9-Year-Old Girl Creates 'More Than Peach' Art Kits That Offer Different 'Skin-Color' Crayons
Bellen Woodard may be young, but she’s already being praised as an inspiration across the world.
At just 9 years old, Bellen has made a name for herself by launching her “More than Peach” project, where she creates art kits that have packs of Crayola’s Multicultural crayons inside — emphasizing how the peach crayon is not the only “skin-color” crayon option, The Washington Post reported.
“I felt it should also be in other schools because everyone else should know that there is more than one skin color,” Bellen told the outlet of why she began her project.
Bellen’s inspiration for “More than Peach” stemmed from her own encounter with her third-grade classmates at a school in Loudoun County, Virginia, according to the Post.
“My friends were asking for the ‘skin-color’ crayon,” she recalled to the outlet, noting that she knew they meant the peach crayon — a color that did not reflect her own skin tone.
That day, Bellen came home to her mother Tosha Woodard and explained what had happened at school — and according to her mother, it wasn’t the first time that had occurred with her classmates.
“Bellen says that hearing peach referred to as the skin color always made her feel ‘weird,'” Woodard tells PEOPLE. “When I learned of it — when she came home after hearing it yet again in school that day — my immediate feeling was of the need to protect and empower my daughter.”
Woodard says she suggested that the next time it happened, Bellen hand over the brown crayon instead of the peach one. But the then-8-year-old, who is the only black girl in her grade, had other ideas.
“[She said,] ‘No, I’m going to ask them which color they want because it could be any number of beautiful colors,” Woodard recalls, adding that she was left speechless at her daughter’s reaction.
“It was Bellen’s response that very literally left me without words as chills washed over me,” the mother of five explains. “I knew in that moment that her response was exactly the way to approach her dilemma and simply said to her, ‘That’s perfect.'”
So Bellen went to school and followed through with her plan the next time her classmates asked for the “skin-color” crayon. Her response not only shifted her fellow students’ thinking. but also that of their third-grade teacher.
“What was most inspiring to her was seeing how her words led her teacher to begin using her same words in response to the ‘skin-color’ crayon request and before long, an entire class had abandoned the language,” Woodard explains to PEOPLE.
Realizing how much of an impact she had in her classroom, Bellen decided to spread her message by helping other students around the country through an art kit project.
“Bellen used Crayola’s Multicultural crayons in an earlier grade but didn’t think much of the lone box other than that they were just another box of crayons,” Woodard says. “But after feeling disincluded and seeing the change that her words had inspired in her own school, she wanted to share something that would both inspire creativity and celebrate individuality.”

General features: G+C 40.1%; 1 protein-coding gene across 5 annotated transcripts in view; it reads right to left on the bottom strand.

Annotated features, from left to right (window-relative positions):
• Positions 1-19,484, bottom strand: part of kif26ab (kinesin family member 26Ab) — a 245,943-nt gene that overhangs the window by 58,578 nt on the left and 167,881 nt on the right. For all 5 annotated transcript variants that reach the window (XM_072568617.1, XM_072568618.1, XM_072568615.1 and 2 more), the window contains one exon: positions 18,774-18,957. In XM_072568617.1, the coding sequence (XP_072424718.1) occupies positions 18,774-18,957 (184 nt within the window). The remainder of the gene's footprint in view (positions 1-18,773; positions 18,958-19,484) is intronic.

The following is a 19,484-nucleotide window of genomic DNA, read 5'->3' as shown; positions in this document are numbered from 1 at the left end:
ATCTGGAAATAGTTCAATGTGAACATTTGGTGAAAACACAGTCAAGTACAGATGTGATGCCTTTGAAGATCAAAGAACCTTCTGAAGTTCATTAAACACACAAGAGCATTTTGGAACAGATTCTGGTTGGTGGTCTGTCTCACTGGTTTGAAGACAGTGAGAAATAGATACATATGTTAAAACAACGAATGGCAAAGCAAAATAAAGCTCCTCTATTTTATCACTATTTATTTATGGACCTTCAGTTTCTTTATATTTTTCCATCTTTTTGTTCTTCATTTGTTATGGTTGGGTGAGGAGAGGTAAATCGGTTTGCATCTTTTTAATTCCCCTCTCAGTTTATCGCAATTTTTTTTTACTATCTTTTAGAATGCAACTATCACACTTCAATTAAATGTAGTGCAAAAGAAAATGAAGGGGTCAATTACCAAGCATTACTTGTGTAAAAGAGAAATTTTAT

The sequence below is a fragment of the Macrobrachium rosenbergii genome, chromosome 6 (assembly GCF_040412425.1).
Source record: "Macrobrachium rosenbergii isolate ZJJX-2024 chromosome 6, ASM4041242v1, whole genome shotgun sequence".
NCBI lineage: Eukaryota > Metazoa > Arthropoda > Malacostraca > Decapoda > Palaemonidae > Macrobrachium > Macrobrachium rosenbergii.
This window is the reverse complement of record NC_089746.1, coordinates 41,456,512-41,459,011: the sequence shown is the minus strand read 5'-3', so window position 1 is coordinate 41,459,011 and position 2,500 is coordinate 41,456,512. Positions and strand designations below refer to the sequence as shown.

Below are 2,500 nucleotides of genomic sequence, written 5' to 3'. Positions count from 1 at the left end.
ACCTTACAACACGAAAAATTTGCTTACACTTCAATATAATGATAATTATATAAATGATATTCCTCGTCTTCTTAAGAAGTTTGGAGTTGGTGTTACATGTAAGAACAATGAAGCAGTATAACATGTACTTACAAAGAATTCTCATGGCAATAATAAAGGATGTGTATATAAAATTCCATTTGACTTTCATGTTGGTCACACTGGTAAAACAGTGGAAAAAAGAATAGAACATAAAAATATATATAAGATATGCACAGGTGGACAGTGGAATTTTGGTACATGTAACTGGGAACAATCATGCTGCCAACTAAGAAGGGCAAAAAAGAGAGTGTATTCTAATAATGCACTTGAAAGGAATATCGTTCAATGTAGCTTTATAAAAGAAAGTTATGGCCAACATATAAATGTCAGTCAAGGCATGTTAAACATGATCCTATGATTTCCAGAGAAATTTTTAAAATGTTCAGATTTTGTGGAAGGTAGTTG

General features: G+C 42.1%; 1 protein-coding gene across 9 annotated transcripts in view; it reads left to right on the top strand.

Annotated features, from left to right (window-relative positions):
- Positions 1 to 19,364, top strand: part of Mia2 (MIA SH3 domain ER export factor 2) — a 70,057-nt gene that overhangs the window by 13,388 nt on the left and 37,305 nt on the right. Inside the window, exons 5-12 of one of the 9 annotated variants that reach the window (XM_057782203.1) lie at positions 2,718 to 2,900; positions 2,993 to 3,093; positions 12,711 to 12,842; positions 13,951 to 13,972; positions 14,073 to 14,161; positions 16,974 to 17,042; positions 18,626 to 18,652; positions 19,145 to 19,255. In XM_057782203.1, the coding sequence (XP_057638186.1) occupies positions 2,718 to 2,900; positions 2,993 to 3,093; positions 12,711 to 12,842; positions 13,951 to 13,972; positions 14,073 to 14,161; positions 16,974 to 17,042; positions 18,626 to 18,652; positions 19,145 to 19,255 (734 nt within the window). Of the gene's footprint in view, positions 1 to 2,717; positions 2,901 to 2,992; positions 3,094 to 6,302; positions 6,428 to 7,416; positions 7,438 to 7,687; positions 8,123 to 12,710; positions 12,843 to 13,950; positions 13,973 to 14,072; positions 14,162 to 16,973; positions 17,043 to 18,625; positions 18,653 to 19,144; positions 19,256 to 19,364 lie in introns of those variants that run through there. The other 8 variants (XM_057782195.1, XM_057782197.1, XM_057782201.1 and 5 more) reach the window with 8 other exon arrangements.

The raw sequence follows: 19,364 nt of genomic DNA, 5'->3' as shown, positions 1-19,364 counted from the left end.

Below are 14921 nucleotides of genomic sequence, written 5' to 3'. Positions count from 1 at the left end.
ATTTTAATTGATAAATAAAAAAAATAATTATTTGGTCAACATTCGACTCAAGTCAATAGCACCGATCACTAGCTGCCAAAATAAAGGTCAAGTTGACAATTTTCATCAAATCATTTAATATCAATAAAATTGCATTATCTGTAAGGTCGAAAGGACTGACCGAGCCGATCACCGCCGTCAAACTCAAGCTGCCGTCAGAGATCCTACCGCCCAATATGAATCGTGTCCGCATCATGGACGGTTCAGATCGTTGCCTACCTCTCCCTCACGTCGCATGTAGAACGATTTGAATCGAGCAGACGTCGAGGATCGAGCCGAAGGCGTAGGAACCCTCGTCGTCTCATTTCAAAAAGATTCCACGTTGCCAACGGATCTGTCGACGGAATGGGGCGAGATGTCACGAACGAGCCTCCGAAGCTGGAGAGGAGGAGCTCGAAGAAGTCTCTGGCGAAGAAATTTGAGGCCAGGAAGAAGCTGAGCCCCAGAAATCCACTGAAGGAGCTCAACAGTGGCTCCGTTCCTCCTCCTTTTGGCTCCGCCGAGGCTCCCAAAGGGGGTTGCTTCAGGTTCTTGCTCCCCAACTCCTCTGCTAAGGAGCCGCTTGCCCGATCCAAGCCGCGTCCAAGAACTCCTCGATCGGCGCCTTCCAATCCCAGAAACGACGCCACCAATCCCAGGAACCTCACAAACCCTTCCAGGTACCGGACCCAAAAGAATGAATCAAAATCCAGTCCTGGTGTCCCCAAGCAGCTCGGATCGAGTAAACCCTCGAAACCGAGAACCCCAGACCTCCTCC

The “More than Peach” project, as Bellen coined it, was a special art kit that included a sketchbook, a personalized postcard, a box of crayons or colored pencils and a box of Crayola’s Multicultural crayons or colored pencils.
In addition to the peach color, the multicultural box also includes apricot, burnt sienna, mahogany, sepia and tan-colored crayons.
To fund the project, Bellen used $200 she had saved from modeling children’s clothes for Target and also held a fundraising drive at her school, according to The Washington Post.
Her current goal is to send these $5 kits to every preschool and elementary school student in Loudoun County, as well as all the local middle school art classes, her website states.
Since last spring, Bellen’s project has taken off and turned into a movement, Woodard says.
Not only has she received donations from people around the world, Bellen has also been granted proclamations from the Leesburg mayor and the Loudoun County Board of Supervisors, received invitations to speak in front of her school board and to be honored by a state delegate on the House floor, and will soon have one of her kits added to the Virginia Museum of History and Culture, according to The Washington Post.
For Woodard, it’s not surprising that Bellen would be making such “remarkable” strides at a young age.
“Bellen, just as every other small child, recognized early on that her classmates were of a different shade and hair texture,” she says. “Though we had not discussed this project prior, as parents, we’ve discussed all along [with our kids] self-value and appreciating and celebrating the similarities and differences of those we encounter.”
“She just has such a remarkable way of expressing herself without reducing others and confronting marginalization,” Woodard continues. “Honestly, for me, it’s quite emotional seeing the magnitude of her impact and change unfolding right before my eyes.”
As Bellen gets older, she tells PEOPLE she wants to continue her project, but also pursue a career as an “actor, astronaut and scientist.”
Regardless of what she chooses to do, her mom has no doubts that she’ll leave her mark on the world.
“She seems ready — and surprisingly equipped — to move the change forward,” Woodard says. “Bellen somehow moves seamlessly ahead as if she knows it’s what she’s meant to do… she hopes that kids across the country can see through this movement how much they add — and can add — to their classrooms and the world.”